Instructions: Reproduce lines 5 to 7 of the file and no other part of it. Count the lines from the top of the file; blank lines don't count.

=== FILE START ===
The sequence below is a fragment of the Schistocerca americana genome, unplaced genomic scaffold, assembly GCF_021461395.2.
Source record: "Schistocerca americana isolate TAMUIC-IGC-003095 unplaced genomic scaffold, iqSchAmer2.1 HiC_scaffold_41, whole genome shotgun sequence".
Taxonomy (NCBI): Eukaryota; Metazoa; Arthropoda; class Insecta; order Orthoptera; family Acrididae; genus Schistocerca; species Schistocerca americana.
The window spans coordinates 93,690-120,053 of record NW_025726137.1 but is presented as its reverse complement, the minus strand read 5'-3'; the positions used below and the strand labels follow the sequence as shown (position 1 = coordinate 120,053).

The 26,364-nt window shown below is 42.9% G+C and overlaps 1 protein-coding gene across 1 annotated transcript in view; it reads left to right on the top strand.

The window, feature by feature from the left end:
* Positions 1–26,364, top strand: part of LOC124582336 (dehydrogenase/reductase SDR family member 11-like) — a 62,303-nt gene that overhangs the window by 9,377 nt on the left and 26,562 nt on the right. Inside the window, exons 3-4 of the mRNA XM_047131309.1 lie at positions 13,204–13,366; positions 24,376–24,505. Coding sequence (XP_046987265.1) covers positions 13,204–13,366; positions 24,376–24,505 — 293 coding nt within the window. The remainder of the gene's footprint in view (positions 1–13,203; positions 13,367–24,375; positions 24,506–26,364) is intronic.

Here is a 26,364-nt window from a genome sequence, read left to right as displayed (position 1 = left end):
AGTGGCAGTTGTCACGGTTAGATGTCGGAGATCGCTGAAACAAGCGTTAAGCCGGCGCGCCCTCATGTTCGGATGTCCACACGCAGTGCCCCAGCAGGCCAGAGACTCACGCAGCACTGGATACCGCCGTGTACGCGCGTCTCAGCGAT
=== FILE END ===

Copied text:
The 26,364-nt window shown below is 42.9% G+C and overlaps 1 protein-coding gene across 1 annotated transcript in view; it reads left to right on the top strand.

The window, feature by feature from the left end:
* Positions 1–26,364, top strand: part of LOC124582336 (dehydrogenase/reductase SDR family member 11-like) — a 62,303-nt gene that overhangs the window by 9,377 nt on the left and 26,562 nt on the right. Inside the window, exons 3-4 of the mRNA XM_047131309.1 lie at positions 13,204–13,366; positions 24,376–24,505. Coding sequence (XP_046987265.1) covers positions 13,204–13,366; positions 24,376–24,505 — 293 coding nt within the window. The remainder of the gene's footprint in view (positions 1–13,203; positions 13,367–24,375; positions 24,506–26,364) is intronic.